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Bombay High Court allows medical termination of 26-week pregnancy of 18-year-old woman

A bench headed by Justice Ujjal Bhuyan and Justice Madhav Jamdar from a perusal of the report found that though there are no pregnancy-related abnormalities in the petitioner as well as in the foetus, the report nonetheless says that petitioner has moderate depressive episode but opines that with treatment further continuation of pregnancy is unlikely to adversely affect her mental health.

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The Bombay High Court has recently allowed an 18-year-old woman’s plea for medical termination of her 26-week pregnancy considering her socio-economic status.

The petitioner is an 18-year-old unmarried woman and her father is an auto-rickshaw driver while her mother sells vegetables. She sought medical termination of her 26-week pregnancy on the ground that the further continuation of pregnancy will adversely affect her mental health.

On September 29, 2021, the Court had directed Grant Government Medical College and J.J.Group of Hospitals, Mumbai to constitute a medical board for examination of the petitioner including the status of her mental health due to her pregnancy and thereafter to submit a report.

A bench headed by Justice Ujjal Bhuyan and Justice Madhav Jamdar from a perusal of the report found that though there are no pregnancy-related abnormalities in the petitioner as well as in the foetus, the report nonetheless says that petitioner has moderate depressive episode but opines that with treatment further continuation of pregnancy is unlikely to adversely affect her mental health.

It is also stated that the mental condition that the patient suffers from does not fulfill the criteria of substantial risk of causing grave mental injury to the mother and hence does not warrant medical termination of pregnancy.

The petitioner’s counsel submitted that the medical board has ignored psychological condition of the petitioner including her suicidal tendencies. He submitted that on September 30, the petitioner was advised admission for psychological testing but the parents were not willing for admission. He has also referred to various provisions of the Medical Termination of Pregnancy Act, 1971 and submits that notwithstanding the report of the medical board as above, present is a fit case for allowing medical termination of pregnancy of the petitioner.

He additionally submitted that the petitioner has just completed 18 years of age and her entire life lies ahead of her. Compelling her to carry forward the pregnancy and to have an unwanted child would gravely violate her right to life under Article 21 of the Constitution of India.

The AGP, on the other hand, relied on the medical report as extracted above and submitted that in view of such categorical finding of the medical board the question of allowing medical termination of pregnancy of the petitioner does not arise. She has also referred to materials on record to point out that in the course of petitioner’s medical examination she did not allege any rape or sexual assault. Therefore, the present is not a fit case for allowing medical termination of pregnancy.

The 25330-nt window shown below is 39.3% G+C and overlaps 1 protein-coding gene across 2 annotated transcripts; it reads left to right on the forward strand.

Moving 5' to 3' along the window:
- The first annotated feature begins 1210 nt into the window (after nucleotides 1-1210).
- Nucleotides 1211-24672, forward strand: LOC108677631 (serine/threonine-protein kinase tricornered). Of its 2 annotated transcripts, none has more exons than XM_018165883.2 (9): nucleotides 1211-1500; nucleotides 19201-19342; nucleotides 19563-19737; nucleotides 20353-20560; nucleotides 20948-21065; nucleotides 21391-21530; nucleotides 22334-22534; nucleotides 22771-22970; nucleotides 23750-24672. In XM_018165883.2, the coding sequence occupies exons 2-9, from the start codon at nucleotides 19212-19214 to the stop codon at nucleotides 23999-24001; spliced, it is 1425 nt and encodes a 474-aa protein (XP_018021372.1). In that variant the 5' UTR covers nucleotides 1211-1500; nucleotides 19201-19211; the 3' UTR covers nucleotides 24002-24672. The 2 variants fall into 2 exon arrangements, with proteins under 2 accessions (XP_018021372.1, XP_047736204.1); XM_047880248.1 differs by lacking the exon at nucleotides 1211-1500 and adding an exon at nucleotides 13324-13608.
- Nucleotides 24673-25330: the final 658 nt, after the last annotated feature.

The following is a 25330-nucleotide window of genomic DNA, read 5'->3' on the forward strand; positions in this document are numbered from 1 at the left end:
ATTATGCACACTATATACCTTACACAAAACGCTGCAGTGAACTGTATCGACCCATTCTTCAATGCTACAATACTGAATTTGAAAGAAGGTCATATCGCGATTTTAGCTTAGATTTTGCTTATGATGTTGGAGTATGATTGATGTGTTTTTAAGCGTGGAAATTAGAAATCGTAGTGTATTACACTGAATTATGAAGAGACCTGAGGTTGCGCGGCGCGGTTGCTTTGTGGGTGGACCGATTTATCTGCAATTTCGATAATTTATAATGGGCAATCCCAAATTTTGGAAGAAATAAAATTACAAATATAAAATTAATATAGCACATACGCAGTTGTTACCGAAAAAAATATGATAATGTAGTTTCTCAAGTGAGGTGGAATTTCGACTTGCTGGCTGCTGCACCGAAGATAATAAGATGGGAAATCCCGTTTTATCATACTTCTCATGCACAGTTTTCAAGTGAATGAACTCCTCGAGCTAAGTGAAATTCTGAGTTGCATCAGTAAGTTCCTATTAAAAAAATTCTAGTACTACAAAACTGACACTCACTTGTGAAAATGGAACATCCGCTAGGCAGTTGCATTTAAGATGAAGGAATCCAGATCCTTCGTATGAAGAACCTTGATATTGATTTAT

The Parliament has enacted the Medical Termination of Pregnancy (Amendment) Act 2021 whereby the upper limit for statutorily permitting medical termination of pregnancy has been extended from 20 weeks to 24 weeks.

The Court  found  that as per section 3(2)(b)(i), one of the grounds for permitting medical termination of pregnancy is that continuance of the pregnancy would cause grave injury to the mental health of the pregnant woman. As per sub-section (3) of section 3, in determining whether continuance of the pregnancy would involve such risk of injury to the health of the pregnant woman, account may be taken of the pregnant woman’s actual or reasonably foreseeable environment.

After making a detailed analysis, the court held that the expression “mental health” is a wider concept encompassing within its fold the expression “mental illness”. Many individuals with poor mental health may not be formally diagnosed with any mental illness. Mental state of a person is a continuum with good mental health at one end and diagnosable mental illness at the opposite spectrum. Therefore, though sounding alike the expressions “mental health” and “mental illness” are not the same. Legislature has consciously used the expression “mental health” in section 3(2) (b)(i) of  Medical Termination of Pregnancy Act, 1971 in contradistinction to the expression “mental illness” or “mentally ill person”.

Reference was made to the decision of the High Court in High Court on its Own Motion Vs. State of Maharashtra, 2017 Cr.L.J. 218, where it was held that unwanted pregnancy would undoubtedly affect the mental health of the mother as there are social, financial and other aspects immediately attached to the pregnancy.

“The socio-economic condition/ status of the petitioner is clearly discernible. Sub-section (3) of section 3 as extracted above mandates that while taking the decision as to whether continuance of pregnancy would involve such risk of injury to the health of the mother, account may be taken of the pregnant woman’s actual or reasonable foreseeable environment which expression was elaborately explained by us in Sidra Mehboob Shaikh (supra). In the facts and circumstances as narrated above, compelling the petitioner, a girl of tender age, to have an unwanted child may lead to disastrous consequences for the rest of her life not only for the petitioner but for the entire family,” the order reads.

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